In 1949, Katherine is young, vivacious and discovering all of the new opportunities that life has to offer. She’s also torn between two men – George, her fiancé, who is steady, loyal and dependable, and Tom, who offers fire, passion and unpredictability. As months go by, Katherine has to make a choice that will have far-reaching consequences, indelibly marking all involved.
In 1969, Katherine and George are married with four young children. Her life is dominated by looking after others and she’s still scarred by events that happened twenty years earlier. Her relationship with her husband is strained, and hides long suppressed feelings on anger, guilt and desire that threaten to destroy their marriage and the carefully constructed life they’ve built together.
The author does a great job at getting inside a marriage that has fallen flat with time. Katherine and George’s marriage is marred by nostalgia and resentment, and they struggle to connect. By the time that you turn the last page, you’re left with the feeling that for twenty years, every hidden thought, bottled-up feeling or unsaid word has been wasting precious time, putting their chance for real happiness and contentment aside.
Belfast is a perfect setting for this book, with tensions running high and the ferocity of people’s discontent constantly simmering just below the surface. It creates an oppressive atmosphere that casts a heavy shadow over the lives of everyone living in the city at the time, Katherine and her family included. I thought some of the scenes with Katherine’s daughter, where as one of only two Catholic families living in a mainly Protestant area she faces bullying and childish taunts on a regular basis, were particularly well done.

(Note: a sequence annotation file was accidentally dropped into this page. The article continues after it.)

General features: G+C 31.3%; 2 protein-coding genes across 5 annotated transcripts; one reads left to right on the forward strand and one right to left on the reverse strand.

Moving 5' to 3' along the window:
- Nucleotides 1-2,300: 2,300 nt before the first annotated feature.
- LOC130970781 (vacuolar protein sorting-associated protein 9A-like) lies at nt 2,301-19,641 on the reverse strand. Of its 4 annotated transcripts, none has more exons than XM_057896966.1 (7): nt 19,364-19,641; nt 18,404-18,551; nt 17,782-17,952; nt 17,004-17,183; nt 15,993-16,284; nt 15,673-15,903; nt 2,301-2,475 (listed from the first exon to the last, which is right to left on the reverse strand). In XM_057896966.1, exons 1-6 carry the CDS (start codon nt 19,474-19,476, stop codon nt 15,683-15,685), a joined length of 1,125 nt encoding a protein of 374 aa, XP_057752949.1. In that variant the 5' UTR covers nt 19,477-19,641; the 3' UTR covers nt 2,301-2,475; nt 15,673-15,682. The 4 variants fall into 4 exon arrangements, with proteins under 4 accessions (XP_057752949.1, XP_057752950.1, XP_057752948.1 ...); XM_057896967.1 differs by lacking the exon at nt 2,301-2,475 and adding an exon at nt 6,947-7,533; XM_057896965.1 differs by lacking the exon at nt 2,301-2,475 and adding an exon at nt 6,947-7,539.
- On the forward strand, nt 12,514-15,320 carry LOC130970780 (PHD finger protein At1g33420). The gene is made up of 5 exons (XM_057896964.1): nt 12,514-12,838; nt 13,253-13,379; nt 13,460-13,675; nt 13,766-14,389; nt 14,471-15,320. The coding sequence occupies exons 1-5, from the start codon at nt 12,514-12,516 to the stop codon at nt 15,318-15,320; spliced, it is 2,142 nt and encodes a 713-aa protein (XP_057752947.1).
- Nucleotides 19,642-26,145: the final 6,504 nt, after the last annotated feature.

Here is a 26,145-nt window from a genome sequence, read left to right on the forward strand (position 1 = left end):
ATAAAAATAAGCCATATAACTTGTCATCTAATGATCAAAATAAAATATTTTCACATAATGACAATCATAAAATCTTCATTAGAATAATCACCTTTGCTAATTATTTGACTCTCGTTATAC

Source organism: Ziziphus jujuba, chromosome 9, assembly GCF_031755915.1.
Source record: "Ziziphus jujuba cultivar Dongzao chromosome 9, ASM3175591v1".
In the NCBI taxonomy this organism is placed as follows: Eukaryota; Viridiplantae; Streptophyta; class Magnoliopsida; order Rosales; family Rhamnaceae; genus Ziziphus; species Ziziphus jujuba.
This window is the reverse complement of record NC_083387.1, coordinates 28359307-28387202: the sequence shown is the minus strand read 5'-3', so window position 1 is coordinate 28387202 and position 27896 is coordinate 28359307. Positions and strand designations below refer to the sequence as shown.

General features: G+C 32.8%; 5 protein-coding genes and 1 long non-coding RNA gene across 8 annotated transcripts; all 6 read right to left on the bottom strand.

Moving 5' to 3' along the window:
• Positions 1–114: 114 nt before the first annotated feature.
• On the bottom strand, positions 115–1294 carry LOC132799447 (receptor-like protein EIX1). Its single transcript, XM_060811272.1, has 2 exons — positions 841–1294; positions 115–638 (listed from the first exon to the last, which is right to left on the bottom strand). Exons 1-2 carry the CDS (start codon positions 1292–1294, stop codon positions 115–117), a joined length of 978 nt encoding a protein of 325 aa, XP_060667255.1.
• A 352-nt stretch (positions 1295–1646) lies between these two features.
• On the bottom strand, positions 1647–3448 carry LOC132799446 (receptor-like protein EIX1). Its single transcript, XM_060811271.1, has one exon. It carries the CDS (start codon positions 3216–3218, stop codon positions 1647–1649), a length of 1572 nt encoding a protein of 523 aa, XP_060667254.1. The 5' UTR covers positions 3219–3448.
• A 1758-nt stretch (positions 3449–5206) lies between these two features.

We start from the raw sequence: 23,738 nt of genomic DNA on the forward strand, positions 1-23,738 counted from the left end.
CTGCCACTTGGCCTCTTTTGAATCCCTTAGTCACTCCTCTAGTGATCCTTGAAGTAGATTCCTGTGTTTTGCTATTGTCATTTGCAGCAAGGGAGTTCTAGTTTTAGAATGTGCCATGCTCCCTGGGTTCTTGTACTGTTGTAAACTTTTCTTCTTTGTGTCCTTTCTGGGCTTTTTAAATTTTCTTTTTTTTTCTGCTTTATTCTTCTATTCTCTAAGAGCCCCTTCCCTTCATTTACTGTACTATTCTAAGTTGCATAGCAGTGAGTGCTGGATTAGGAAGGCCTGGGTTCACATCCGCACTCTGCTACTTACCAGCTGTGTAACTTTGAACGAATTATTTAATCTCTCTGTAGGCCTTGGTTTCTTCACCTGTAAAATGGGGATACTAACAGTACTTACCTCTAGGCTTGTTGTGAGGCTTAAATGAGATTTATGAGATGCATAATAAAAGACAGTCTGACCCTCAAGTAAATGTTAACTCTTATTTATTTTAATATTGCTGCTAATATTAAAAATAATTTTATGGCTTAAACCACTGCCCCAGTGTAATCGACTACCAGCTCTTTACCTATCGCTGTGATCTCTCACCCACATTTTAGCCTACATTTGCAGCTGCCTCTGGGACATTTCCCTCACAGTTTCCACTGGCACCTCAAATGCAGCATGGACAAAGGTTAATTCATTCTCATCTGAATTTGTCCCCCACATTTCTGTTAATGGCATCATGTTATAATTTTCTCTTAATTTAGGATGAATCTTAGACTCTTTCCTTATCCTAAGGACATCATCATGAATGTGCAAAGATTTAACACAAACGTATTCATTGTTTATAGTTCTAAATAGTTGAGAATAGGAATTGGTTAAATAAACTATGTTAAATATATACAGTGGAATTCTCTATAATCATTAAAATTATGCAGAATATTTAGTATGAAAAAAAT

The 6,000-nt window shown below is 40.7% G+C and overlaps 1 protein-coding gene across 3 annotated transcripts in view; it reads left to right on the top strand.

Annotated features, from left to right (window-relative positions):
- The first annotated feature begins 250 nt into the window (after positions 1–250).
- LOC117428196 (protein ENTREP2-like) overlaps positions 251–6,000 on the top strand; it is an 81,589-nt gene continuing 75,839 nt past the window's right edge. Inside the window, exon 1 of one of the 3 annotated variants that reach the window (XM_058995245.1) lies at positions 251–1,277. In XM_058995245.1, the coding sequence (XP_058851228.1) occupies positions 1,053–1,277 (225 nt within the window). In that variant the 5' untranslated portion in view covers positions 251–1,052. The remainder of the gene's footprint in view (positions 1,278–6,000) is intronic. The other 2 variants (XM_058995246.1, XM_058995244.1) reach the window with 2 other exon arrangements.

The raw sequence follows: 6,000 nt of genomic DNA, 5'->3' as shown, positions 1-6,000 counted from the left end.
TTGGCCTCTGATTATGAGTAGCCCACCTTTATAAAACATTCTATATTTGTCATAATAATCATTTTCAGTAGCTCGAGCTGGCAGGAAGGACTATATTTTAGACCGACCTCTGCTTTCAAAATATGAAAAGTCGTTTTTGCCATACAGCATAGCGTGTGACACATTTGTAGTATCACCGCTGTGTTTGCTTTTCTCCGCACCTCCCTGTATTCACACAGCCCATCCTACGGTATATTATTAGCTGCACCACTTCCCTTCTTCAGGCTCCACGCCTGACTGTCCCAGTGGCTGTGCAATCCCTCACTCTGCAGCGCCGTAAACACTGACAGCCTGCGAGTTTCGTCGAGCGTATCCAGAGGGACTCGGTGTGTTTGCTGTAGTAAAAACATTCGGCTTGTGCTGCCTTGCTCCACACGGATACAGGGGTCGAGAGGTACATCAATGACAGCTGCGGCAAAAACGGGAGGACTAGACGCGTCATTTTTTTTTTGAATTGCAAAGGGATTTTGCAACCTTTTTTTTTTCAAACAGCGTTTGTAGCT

While this book was beautifully and carefully written, there was something about it just didn’t really grab me. It was very prose and description heavy, and I would probably have preferred it if the pace had picked up a bit. The revelations were teased out and events unfolded with an almost dreamlike quality at some points, but I felt it lacked the punch it needed. That said, I’m sure there are plenty of people out there who would love the subtleties that Ghost Moth offers.